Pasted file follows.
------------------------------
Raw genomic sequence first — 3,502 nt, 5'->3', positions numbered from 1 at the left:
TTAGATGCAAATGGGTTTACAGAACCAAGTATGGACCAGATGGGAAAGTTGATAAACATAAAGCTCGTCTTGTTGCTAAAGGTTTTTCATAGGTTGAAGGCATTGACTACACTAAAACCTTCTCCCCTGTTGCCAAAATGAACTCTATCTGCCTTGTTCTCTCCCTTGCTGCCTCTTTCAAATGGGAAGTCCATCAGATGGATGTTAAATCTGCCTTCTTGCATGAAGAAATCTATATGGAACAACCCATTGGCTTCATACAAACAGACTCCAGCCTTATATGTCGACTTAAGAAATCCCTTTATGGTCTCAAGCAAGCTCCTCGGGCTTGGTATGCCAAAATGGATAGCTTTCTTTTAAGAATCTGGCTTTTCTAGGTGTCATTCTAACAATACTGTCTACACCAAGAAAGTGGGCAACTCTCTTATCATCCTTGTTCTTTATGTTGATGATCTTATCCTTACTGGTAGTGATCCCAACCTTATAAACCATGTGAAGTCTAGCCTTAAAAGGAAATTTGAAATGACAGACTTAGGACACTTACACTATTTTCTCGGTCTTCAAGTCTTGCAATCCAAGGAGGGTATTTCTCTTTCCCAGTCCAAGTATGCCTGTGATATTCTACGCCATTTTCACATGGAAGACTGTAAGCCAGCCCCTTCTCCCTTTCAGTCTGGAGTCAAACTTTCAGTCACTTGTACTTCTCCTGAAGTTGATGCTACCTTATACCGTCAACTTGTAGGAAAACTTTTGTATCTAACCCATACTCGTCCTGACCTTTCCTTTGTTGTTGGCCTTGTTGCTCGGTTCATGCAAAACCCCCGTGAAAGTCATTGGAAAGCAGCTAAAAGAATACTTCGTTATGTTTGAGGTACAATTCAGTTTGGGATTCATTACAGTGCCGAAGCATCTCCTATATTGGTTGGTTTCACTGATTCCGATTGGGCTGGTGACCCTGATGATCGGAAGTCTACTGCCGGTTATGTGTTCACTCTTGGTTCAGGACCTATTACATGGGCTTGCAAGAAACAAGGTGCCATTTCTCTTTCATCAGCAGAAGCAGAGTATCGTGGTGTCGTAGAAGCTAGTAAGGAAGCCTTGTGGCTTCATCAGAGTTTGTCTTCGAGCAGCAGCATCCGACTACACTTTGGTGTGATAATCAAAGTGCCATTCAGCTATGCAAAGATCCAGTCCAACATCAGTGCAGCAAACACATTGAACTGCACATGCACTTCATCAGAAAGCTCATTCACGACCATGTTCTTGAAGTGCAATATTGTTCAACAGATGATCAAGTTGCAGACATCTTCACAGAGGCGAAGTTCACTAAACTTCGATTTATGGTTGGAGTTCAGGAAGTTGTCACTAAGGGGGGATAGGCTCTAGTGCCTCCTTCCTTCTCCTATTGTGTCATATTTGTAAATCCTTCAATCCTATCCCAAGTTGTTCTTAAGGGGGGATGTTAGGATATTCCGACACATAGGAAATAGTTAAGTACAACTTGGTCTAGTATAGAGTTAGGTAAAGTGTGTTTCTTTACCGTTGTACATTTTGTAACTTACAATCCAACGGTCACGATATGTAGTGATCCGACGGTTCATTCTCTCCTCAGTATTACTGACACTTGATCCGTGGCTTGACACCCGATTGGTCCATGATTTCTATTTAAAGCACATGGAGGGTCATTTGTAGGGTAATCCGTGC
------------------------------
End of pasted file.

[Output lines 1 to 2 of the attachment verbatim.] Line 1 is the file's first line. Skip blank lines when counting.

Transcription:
Raw genomic sequence first — 3,502 nt, 5'->3', positions numbered from 1 at the left:
TTAGATGCAAATGGGTTTACAGAACCAAGTATGGACCAGATGGGAAAGTTGATAAACATAAAGCTCGTCTTGTTGCTAAAGGTTTTTCATAGGTTGAAGGCATTGACTACACTAAAACCTTCTCCCCTGTTGCCAAAATGAACTCTATCTGCCTTGTTCTCTCCCTTGCTGCCTCTTTCAAATGGGAAGTCCATCAGATGGATGTTAAATCTGCCTTCTTGCATGAAGAAATCTATATGGAACAACCCATTGGCTTCATACAAACAGACTCCAGCCTTATATGTCGACTTAAGAAATCCCTTTATGGTCTCAAGCAAGCTCCTCGGGCTTGGTATGCCAAAATGGATAGCTTTCTTTTAAGAATCTGGCTTTTCTAGGTGTCATTCTAACAATACTGTCTACACCAAGAAAGTGGGCAACTCTCTTATCATCCTTGTTCTTTATGTTGATGATCTTATCCTTACTGGTAGTGATCCCAACCTTATAAACCATGTGAAGTCTAGCCTTAAAAGGAAATTTGAAATGACAGACTTAGGACACTTACACTATTTTCTCGGTCTTCAAGTCTTGCAATCCAAGGAGGGTATTTCTCTTTCCCAGTCCAAGTATGCCTGTGATATTCTACGCCATTTTCACATGGAAGACTGTAAGCCAGCCCCTTCTCCCTTTCAGTCTGGAGTCAAACTTTCAGTCACTTGTACTTCTCCTGAAGTTGATGCTACCTTATACCGTCAACTTGTAGGAAAACTTTTGTATCTAACCCATACTCGTCCTGACCTTTCCTTTGTTGTTGGCCTTGTTGCTCGGTTCATGCAAAACCCCCGTGAAAGTCATTGGAAAGCAGCTAAAAGAATACTTCGTTATGTTTGAGGTACAATTCAGTTTGGGATTCATTACAGTGCCGAAGCATCTCCTATATTGGTTGGTTTCACTGATTCCGATTGGGCTGGTGACCCTGATGATCGGAAGTCTACTGCCGGTTATGTGTTCACTCTTGGTTCAGGACCTATTACATGGGCTTGCAAGAAACAAGGTGCCATTTCTCTTTCATCAGCAGAAGCAGAGTATCGTGGTGTCGTAGAAGCTAGTAAGGAAGCCTTGTGGCTTCATCAGAGTTTGTCTTCGAGCAGCAGCATCCGACTACACTTTGGTGTGATAATCAAAGTGCCATTCAGCTATGCAAAGATCCAGTCCAACATCAGTGCAGCAAACACATTGAACTGCACATGCACTTCATCAGAAAGCTCATTCACGACCATGTTCTTGAAGTGCAATATTGTTCAACAGATGATCAAGTTGCAGACATCTTCACAGAGGCGAAGTTCACTAAACTTCGATTTATGGTTGGAGTTCAGGAAGTTGTCACTAAGGGGGGATAGGCTCTAGTGCCTCCTTCCTTCTCCTATTGTGTCATATTTGTAAATCCTTCAATCCTATCCCAAGTTGTTCTTAAGGGGGGATGTTAGGATATTCCGACACATAGGAAATAGTTAAGTACAACTTGGTCTAGTATAGAGTTAGGTAAAGTGTGTTTCTTTACCGTTGTACATTTTGTAACTTACAATCCAACGGTCACGATATGTAGTGATCCGACGGTTCATTCTCTCCTCAGTATTACTGACACTTGATCCGTGGCTTGACACCCGATTGGTCCATGATTTCTATTTAAAGCACATGGAGGGTCATTTGTAGGGTAATCCGTGC